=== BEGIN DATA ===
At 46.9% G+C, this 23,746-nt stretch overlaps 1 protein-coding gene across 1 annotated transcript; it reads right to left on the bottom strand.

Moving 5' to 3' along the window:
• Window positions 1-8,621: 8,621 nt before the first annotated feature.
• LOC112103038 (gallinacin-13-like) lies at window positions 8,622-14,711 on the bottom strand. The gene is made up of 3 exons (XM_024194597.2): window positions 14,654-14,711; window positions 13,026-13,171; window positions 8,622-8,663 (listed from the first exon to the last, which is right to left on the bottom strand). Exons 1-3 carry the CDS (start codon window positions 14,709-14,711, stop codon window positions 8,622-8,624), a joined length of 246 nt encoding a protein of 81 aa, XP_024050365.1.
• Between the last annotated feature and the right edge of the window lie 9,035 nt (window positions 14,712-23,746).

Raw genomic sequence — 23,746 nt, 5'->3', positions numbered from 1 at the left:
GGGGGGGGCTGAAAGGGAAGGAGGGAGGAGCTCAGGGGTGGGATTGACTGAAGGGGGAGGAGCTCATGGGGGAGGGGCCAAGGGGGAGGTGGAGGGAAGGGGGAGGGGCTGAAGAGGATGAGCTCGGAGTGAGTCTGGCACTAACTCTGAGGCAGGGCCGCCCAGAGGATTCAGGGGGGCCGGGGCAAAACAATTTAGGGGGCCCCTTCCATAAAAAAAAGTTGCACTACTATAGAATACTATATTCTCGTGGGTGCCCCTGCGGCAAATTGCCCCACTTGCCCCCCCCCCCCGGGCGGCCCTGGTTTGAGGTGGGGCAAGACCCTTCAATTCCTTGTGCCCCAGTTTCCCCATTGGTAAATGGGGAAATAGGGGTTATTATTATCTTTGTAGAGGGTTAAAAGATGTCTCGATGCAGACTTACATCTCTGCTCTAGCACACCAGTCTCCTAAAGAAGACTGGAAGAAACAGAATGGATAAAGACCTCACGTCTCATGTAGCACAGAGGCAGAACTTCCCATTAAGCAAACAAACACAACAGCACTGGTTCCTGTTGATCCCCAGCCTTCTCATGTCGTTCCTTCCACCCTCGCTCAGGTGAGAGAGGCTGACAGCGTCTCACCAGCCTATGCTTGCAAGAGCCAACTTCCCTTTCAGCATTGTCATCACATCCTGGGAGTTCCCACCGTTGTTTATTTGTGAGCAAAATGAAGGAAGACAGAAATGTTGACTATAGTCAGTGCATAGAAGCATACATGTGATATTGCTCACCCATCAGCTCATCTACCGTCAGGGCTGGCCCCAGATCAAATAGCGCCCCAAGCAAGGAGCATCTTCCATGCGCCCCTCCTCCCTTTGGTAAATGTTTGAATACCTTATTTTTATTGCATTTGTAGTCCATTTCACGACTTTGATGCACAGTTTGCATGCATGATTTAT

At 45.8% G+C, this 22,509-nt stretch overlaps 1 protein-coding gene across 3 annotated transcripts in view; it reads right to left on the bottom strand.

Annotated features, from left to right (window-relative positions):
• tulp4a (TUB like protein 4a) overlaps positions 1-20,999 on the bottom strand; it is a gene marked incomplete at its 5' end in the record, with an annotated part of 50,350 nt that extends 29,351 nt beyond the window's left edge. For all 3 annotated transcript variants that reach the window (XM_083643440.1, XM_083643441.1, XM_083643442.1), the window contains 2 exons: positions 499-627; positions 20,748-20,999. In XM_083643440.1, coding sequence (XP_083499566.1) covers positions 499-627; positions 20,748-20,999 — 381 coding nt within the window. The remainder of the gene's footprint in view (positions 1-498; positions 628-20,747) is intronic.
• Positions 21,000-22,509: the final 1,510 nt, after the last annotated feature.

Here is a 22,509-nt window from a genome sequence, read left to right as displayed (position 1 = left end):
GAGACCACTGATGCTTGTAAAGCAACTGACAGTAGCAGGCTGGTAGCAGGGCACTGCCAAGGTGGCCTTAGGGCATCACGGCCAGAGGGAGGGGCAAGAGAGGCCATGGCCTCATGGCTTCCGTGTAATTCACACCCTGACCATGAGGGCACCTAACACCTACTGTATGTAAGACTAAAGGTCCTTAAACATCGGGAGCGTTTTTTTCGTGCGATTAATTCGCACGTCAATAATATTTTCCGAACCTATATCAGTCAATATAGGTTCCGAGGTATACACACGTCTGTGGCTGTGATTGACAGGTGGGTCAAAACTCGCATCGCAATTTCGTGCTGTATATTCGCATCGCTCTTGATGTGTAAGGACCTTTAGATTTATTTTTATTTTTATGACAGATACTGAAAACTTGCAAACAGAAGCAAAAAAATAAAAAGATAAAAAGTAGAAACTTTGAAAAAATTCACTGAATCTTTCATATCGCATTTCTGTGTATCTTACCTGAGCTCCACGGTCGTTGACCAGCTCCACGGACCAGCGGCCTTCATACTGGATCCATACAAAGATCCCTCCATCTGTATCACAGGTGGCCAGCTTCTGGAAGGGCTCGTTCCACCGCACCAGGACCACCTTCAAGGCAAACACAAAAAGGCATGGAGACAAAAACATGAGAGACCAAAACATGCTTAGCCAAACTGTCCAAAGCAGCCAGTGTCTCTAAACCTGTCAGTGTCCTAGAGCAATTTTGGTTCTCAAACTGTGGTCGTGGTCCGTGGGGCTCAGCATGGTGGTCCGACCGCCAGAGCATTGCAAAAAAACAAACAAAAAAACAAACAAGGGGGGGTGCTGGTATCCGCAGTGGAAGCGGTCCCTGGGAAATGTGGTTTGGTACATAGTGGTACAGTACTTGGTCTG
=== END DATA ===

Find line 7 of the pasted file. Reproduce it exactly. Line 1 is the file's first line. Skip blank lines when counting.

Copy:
GGGGGGGGCTGAAAGGGAAGGAGGGAGGAGCTCAGGGGTGGGATTGACTGAAGGGGGAGGAGCTCATGGGGGAGGGGCCAAGGGGGAGGTGGAGGGAAGGGGGAGGGGCTGAAGAGGATGAGCTCGGAGTGAGTCTGGCACTAACTCTGAGGCAGGGCCGCCCAGAGGATTCAGGGGGGCCGGGGCAAAACAATTTAGGGGGCCCCTTCCATAAAAAAAAGTTGCACTACTATAGAATACTATATTCTCGTGGGTGCCCCTGCGGCAAATTGCCCCACTTGCCCCCCCCCCCCGGGCGGCCCTGGTTTGAGGTGGGGCAAGACCCTTCAATTCCTTGTGCCCCAGTTTCCCCATTGGTAAATGGGGAAATAGGGGTTATTATTATCTTTGTAGAGGGTTAAAAGATGTCTCGATGCAGACTTACATCTCTGCTCTAGCACACCAGTCTCCTAAAGAAGACTGGAAGAAACAGAATGGATAAAGACCTCACGTCTCATGTAGCACAGAGGCAGAACTTCCCATTAAGCAAACAAACACAACAGCACTGGTTCCTGTTGATCCCCAGCCTTCTCATGTCGTTCCTTCCACCCTCGCTCAGGTGAGAGAGGCTGACAGCGTCTCACCAGCCTATGCTTGCAAGAGCCAACTTCCCTTTCAGCATTGTCATCACATCCTGGGAGTTCCCACCGTTGTTTATTTGTGAGCAAAATGAAGGAAGACAGAAATGTTGACTATAGTCAGTGCATAGAAGCATACATGTGATATTGCTCACCCATCAGCTCATCTACCGTCAGGGCTGGCCCCAGATCAAATAGCGCCCCAAGCAAGGAGCATCTTCCATGCGCCCCTCCTCCCTTTGGTAAATGTTTGAATACCTTATTTTTATTGCATTTGTAGTCCATTTCACGACTTTGATGCACAGTTTGCATGCATGATTTAT